Pizza Day minus 6 years. A potter, a dulcimer player, a painter, a poet and a berry farmer build a barrel-vaulted brick oven. Timber-framers build a structure around it. Iron workers make long-handled rakes, forks and peels. Stone-building classes dry-stack elbowhigh walls around it, carpenters make picnic tables and benches. Gardening classes plant fennel, oregano and basil. Work-study crews grow tomatoes and split oak into keen firewood.
P-Day minus 1. Nanette drives to a dairy she knows about and acquires milk from non-corporate cows. At night, she builds fires.
P-Day 13:00. Susan the Blacksmith forges world-class sculpture, then rides from Clay Spencer Shop to Davidson Hall on the running board of a truck full of what appear to be pirates. She becomes Susan the Cheese-maker and leads a class in making mountains of fresh mozzarella. Chef Steve and Cory Marie and their Italian Cooking class simmer sauce not too long. The Dining Hall crew brings a crisp salad of fresh greens from the gardens.
P-Day 15:00. Is it going to rain? Sure looks like it. At some point, we could call it off? That is, I could call it off. I confer with my top people, very much like General Eisenhower. I watch the clouds, pacing, deep in thought. Tensely, we watch the gathering storm over Wells Mountain. My top people point out to me that I am not General Eisenhower and that the worst that could happen is we might get wet. So I decide it is on, the game’s afoot, fullspeed ahead and charge. We take the precaution of requesting the religiously diverse group of folks each to whammy shimmy shammy in his or her own beliefs towards the darkling clouds.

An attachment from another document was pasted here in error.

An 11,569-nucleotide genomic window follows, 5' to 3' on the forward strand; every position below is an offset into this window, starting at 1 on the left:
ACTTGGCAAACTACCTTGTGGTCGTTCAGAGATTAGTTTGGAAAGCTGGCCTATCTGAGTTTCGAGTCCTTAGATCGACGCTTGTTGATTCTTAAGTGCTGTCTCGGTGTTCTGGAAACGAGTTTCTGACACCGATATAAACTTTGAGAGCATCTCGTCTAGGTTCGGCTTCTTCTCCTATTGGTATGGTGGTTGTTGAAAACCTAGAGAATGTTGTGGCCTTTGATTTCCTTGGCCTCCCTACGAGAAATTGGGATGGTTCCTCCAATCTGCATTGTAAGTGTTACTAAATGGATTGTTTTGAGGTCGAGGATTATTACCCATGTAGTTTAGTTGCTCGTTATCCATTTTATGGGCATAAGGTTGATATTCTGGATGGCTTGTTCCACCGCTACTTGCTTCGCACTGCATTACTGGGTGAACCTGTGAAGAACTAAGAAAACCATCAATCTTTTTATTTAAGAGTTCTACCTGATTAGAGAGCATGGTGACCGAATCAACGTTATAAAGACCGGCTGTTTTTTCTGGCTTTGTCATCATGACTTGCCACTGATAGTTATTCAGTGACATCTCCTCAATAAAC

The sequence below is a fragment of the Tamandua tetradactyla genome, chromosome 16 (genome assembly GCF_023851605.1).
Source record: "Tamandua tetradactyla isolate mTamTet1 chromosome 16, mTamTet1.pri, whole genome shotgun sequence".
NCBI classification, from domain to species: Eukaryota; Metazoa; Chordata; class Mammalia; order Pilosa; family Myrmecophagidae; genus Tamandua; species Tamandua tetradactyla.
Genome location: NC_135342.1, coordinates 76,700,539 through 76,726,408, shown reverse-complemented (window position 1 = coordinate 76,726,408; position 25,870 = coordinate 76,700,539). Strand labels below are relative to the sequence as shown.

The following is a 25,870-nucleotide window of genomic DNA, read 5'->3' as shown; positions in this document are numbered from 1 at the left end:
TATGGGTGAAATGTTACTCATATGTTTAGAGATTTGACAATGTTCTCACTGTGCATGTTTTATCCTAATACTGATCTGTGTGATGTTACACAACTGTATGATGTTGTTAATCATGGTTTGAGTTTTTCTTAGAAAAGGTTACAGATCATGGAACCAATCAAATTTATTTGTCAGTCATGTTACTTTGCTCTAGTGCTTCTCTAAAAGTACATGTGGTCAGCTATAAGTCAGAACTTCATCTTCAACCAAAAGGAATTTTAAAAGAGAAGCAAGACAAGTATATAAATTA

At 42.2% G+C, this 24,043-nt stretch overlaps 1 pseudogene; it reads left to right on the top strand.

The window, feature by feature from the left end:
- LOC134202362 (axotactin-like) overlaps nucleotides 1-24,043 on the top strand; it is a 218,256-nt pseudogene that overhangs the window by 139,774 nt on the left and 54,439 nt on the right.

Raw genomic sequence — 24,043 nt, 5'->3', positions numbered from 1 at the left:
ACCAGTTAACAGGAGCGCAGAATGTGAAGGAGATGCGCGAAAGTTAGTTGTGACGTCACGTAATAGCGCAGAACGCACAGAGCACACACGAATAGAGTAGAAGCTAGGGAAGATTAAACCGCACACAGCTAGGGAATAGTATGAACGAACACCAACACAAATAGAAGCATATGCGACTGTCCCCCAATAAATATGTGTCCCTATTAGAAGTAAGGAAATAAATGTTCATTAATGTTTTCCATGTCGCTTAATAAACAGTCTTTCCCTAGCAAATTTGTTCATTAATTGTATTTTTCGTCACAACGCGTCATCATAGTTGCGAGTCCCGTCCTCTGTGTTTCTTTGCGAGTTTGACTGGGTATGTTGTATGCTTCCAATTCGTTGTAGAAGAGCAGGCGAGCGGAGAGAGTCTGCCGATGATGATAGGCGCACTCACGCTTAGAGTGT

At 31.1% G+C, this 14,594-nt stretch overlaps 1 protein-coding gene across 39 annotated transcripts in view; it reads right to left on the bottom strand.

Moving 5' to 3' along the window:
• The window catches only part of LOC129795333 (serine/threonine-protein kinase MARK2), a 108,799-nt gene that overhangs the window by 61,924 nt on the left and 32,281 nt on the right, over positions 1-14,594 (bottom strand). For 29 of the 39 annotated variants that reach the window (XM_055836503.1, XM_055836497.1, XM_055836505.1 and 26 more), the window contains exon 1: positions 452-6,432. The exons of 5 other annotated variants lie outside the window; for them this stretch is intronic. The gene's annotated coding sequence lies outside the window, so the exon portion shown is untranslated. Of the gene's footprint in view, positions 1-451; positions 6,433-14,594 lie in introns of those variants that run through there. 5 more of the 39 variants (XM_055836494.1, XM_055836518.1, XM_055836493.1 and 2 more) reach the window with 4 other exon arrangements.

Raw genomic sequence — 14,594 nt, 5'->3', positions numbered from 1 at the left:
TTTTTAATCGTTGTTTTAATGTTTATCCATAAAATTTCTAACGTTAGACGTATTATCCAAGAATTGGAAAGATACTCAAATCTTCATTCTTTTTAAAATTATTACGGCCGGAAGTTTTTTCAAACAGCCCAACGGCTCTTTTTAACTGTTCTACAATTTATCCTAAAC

The rain, it raineth over all of the Southeastern United States and pretty ferociously on Murphy and Hayesville, and all the way from Hanging Dog to Smackass, while The Folk School appears on apps as a placid blip in the midst of much precip. A pleasant misting sweeps through the vale, but the music never misses a bump-ditty. The baking, done by dancers, flows gracefully as a contraline. Smoky, toasty aromas of wood and bread unite us. Some carry wood, some bake, some play, some dance, all eat and drink. It looks like a festival of colorful medieval people in a Breughel painting except no hellmouths or bagpipes.
The traditional mountain tunes like “Angeline the Gluten-Free Baker” and “Shove That Pepperoni a Little Closer to the Fire,” are fiddled and banjoed by Dog Branch Cats—David, Lindsey, Martha, Bob, Annie Fain, and even me. There was a student who’d never held a banjo before, so I handed one over explained that this is how to play in open G: hit it and you will be right 75% of the time. I point out that a vacant stare is also requisite, and demonstrate using my own face. The student nails that instantly, and it’s another great moment in teaching.